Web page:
We’re all aware of our own weakness and failings. Let’s help one another celebrate our strengths and potential.

Caryn Rivadeneira is a founding member of the Redbud Writers’ Guild and the author of Grumble Hallelujah. You can connect with her at


  1. thanks for convicting AND encouraging! so true.

  2. This "it's a terrible question-especially when God is calling us forward or when others are affirming our gifts" The question of not only what can I bring to the table but why are my gifts overlooked by the leaders I am willing to serve??? Sometimes I feel they need to be packed up in a box and put away.

    At the same time, I need to learn to strengthen the leadership potential in those I do lead. Thanks for the encouragement.

  3. Thanks, Caryn, I needed that and God's timing is amazing! I have been in leadership in the church for fifteen years, with children's ministry, women's ministry and as a pastor's wife. During that time, I raised two boys into young men with having flexibility and a wonderful work environment. Well, God has led us to a new church, and after two years of selling our house, packing, moving, unpacking, we are finally settled and I'm now looking for a job back in the business world.

    I was feeling like it's been so long since I've been in the "professional" office environment, and others are much more qualified. So, what chance do I have to compete with younger, smarter, more talented women? I need to continually remind myself that God has created me with the gifts and abilities that I will need for even my next job. He has the best in mind for me and I can trust Him and He will use me to be a blessing to others, even in a secular office!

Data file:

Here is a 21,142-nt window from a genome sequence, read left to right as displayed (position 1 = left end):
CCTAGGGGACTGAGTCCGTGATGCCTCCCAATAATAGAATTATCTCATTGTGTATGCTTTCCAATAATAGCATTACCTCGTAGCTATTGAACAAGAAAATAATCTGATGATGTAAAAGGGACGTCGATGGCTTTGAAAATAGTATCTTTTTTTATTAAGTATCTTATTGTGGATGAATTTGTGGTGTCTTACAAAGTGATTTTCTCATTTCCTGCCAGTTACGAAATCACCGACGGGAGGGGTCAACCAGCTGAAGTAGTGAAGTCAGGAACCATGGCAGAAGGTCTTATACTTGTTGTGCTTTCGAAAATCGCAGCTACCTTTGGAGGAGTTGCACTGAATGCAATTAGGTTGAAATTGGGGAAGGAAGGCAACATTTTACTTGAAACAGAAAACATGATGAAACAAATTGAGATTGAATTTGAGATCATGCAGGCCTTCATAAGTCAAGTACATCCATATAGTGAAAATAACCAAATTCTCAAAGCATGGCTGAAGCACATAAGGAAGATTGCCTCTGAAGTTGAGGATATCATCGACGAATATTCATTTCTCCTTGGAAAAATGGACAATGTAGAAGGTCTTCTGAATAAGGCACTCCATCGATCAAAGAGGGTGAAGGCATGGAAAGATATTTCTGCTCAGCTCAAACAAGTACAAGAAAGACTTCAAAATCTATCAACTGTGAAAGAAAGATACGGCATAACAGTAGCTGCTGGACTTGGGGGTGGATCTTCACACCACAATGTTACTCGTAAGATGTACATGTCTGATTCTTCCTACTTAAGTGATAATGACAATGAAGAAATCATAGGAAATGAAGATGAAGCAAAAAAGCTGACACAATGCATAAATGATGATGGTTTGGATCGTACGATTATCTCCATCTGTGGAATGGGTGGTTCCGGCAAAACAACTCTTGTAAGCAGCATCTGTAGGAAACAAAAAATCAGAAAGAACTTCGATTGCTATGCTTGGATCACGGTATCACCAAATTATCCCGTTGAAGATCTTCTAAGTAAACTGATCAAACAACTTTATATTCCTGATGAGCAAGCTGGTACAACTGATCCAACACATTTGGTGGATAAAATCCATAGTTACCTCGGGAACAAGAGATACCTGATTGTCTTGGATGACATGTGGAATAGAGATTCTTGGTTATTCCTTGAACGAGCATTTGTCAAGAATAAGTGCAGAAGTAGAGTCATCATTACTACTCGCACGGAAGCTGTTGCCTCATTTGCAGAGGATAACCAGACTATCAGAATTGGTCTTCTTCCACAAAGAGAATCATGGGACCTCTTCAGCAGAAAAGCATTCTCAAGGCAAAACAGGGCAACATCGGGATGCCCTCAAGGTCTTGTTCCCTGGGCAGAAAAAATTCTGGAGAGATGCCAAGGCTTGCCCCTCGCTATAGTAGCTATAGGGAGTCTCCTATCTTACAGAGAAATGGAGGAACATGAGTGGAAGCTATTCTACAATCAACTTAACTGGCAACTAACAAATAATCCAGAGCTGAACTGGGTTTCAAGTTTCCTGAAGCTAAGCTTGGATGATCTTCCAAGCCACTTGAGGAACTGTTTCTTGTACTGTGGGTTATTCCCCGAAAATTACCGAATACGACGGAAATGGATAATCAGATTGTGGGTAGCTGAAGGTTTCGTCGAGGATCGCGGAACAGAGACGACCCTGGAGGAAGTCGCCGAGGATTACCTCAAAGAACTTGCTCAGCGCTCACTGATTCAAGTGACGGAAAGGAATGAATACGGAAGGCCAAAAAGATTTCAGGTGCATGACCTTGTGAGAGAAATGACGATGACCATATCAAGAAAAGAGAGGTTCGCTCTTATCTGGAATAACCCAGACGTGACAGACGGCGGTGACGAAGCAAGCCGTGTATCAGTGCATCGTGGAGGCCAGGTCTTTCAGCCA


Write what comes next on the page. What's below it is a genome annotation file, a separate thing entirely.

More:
1. Hang in there friend! You are not alone and God will not waste even a drop of you!

  4. Thank you so much for your post. I have served as a pastor's wife my whole adult life. For the past few years, the Lord is guiding me into the local political arena. It's so true that women that have chosen the "work for free from home" path are many times seen as an anomaly. People don't quite know what box to put us in. :) But Praise God its never been about merit, but obedience. God is opening doors in my life and in others that no certificate could open. And its a beautiful journey.

    I appreciate fullfill each and every week. :)

    1. Sooooo glad to hear Jami! Keep reading? And pass it on to friends!

  5. Thank you for the timely post, Caryn! I'm actually a 23-year exec asst 'careerist' who left FT employment six months ago to become a Christian life coach alongside my husband, a biblical counselor. The question seemingly goes the other way now..."what does she bring to the table?" after so many years as an assistant to leaders. It's a hard nut to crack. For me, God must bring the clients! Thanks for the insightful and encouraging article. I needed your reminder and that as Jami above says "...its never been about merit, but obedience." Rich blessings to you!